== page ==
Friday, September 14, 2012

Scaleable "Solutions" vs. Local Responses

Yesterday, I participated in a forum with educators, administrators, and business leaders who are all interested in the use of technology in learning settings (Accelerating Innovation:  Personalizing the learning environment--thanks to k12, BYU's Center for Teaching and Learning, and TD Ameritrade Investools for making it free to attend).  It was clear that everyone there was passionate about learning and excited about what learning might look like in the future, particularly in schools.  In that way, I felt like I was with kindred spirits and appreciated having the opportunity to connect with and dialogue around important issues.  However, I always feel a bit like a fraud in these settings because I tend to be skeptical whenever I hear people talking about technology "revolutionizing" or "transforming" learning.  Further, the conversations at gatherings like the one I attended yesterday often focus on finding "innovative solutions" that can be "scaled up" and adopted on a massive scale (this seemed to be the only thing the representatives from the USDOE wanted to talk about yesterday).

Clearly, there are technological advances that have this impact upon learners and the learning process, but I think the list is much shorter than many technologists would believe.  More typical is the new "tool" that is developed in a particular setting, touted as "transformational," and then adopted only in the setting where it was developed and a few others where the challenges are similar.  That isn't a criticism of these "tools" as much as it is a criticism of the rhetoric of many educational technologists which is, in short, "we're going to change the world with this new idea."

At the core of these issues is an interesting tension that I saw playing out in yesterday's forum.  And, the tension is framed by two fundamental perspectives on educational reform.  The first is what I'll call the grand solution paradigm which seems to be concerned with finding universal solutions to big problems.  Consequently, their focus is on identifying problems that manifest themselves in virtually every educational setting and sector and then developing "solutions" that can be "scaled up" and adopted on a widespread basis.  

The second perspective operates from a local response paradigm.  Those who align with this approach are very concerned with context in that they approach problems by, first, understanding the complexities and nuances of particular settings (e.g. local cultures, historical influences, individual personalities, and available resources).  Then, they work alongside local stakeholders to respond to the challenges presented by these unique educational landscapes.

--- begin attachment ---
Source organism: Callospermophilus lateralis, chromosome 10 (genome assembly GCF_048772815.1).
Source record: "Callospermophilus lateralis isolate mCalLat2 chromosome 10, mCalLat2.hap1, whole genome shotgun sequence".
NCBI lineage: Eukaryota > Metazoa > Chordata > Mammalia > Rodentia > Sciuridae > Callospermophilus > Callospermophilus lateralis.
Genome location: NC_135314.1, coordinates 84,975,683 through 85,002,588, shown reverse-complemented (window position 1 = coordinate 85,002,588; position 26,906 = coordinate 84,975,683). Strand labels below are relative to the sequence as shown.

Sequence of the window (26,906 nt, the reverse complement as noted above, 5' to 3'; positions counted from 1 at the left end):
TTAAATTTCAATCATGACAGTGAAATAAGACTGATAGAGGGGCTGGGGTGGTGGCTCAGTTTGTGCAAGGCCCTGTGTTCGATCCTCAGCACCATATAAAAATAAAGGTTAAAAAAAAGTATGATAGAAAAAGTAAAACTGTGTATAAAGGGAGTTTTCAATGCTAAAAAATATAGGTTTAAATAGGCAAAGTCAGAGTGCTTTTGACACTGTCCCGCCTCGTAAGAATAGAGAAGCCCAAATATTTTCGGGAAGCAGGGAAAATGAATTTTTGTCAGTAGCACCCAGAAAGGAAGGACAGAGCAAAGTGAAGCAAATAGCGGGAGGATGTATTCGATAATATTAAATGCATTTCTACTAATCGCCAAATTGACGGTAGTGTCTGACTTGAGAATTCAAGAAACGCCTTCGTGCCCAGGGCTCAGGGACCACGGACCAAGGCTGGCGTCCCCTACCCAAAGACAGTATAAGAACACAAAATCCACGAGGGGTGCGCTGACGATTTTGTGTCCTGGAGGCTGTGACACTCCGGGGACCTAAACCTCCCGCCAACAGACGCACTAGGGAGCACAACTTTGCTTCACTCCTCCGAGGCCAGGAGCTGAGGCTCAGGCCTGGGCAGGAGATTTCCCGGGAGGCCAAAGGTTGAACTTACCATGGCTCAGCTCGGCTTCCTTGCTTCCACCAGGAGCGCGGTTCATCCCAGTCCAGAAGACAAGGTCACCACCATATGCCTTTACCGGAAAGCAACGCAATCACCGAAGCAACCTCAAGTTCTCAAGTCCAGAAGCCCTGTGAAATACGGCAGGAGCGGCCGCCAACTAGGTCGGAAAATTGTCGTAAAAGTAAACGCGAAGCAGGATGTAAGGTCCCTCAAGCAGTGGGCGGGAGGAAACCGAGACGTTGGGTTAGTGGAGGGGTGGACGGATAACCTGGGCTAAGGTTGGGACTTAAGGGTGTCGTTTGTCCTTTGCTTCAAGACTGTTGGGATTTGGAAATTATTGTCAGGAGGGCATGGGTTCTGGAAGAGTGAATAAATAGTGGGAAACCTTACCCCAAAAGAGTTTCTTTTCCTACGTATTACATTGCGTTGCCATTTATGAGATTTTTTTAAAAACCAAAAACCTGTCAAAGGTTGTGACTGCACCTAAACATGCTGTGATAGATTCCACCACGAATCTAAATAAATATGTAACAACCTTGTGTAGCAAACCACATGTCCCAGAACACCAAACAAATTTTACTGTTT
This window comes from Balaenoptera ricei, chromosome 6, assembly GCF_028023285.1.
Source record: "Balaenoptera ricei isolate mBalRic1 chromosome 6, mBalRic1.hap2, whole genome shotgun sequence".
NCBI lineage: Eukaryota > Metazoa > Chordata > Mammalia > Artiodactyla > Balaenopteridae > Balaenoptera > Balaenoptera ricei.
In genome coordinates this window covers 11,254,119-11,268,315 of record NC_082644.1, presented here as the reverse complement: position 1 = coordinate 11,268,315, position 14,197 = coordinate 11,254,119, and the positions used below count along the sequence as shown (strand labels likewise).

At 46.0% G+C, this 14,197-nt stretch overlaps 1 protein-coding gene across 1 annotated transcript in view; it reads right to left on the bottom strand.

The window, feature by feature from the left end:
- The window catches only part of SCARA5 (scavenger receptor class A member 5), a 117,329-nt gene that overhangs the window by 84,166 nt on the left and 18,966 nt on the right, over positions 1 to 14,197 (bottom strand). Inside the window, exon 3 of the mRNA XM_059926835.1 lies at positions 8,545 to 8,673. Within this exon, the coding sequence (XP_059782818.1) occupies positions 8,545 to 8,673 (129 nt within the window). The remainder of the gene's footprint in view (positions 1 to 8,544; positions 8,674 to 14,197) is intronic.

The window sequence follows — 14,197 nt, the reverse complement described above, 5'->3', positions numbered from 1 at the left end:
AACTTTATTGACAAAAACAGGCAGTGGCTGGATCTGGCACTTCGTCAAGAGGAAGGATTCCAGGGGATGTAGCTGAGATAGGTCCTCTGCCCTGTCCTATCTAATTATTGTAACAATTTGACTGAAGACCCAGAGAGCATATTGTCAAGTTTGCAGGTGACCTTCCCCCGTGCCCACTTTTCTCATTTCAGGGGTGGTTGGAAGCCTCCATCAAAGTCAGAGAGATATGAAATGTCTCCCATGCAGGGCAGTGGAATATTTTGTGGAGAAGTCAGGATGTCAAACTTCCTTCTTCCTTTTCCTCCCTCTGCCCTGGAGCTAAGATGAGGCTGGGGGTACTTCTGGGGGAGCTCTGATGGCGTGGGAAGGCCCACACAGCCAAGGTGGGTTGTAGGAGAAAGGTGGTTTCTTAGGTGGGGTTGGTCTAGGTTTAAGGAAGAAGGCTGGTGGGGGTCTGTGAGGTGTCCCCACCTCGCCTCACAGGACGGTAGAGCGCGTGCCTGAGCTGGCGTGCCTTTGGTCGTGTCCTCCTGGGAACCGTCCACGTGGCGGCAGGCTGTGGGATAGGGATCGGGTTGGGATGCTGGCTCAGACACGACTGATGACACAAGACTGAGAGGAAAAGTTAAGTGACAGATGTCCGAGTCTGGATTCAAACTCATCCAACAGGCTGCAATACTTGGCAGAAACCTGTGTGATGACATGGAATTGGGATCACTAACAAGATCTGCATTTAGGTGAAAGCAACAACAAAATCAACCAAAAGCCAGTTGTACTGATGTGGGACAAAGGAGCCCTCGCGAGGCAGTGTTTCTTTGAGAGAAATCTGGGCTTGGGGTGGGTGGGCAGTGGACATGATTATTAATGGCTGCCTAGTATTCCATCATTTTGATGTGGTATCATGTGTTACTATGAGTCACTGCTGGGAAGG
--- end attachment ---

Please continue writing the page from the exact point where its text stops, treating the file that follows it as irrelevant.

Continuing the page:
There are stark difference across these perspectives.  The first seems to be concerned with "answers" to questions and believes that finding these answers will solve problems for all educators.  They seem concerned with what has sometimes been termed in research as the "grand narrative" and aim to provide new ideas and tools that everyone can use, in nearly the same way.  These are the folks that are much more likely to see themselves as "revolutionaries" and "reformers."  In contrast, localists aren't likely to make any claims at developing "solutions" or "answers," rather they approach educational policy and practice as a dynamic dance wherein teachers and administrators are in a continual state of responding to the challenges and opportunities that present themselves.  Because this is slow and more "tribal" work, they may not see themselves as "revolutionizing" education, although their collective efforts may have that impact over the long-term.

Like most complex problems, the challenges we face in education aren't likely to be overcome if they are approached exclusively from one of these perspectives or the other.  Any sustainable changes are likely to come about in response to a coordinated effort that involves both a search for "scaleable" solutions and an openness to local innovation and responsiveness.  But, when I sit back and listen to the dialogue of the "reformers" I hear too much of the former and not enough of the latter.  Rather than spending inordinate amounts of time "innovating" in search of the holy grail of education (yesterday it was Open Educational Resources), we should be spending just as much time helping local practitioners and stakeholders join the grand dialogue, and then consider what "works" in their own place.  Innovation, while focused on outcomes, products, and ideas, should be just as concerned with processes that allow local innovation to thrive.

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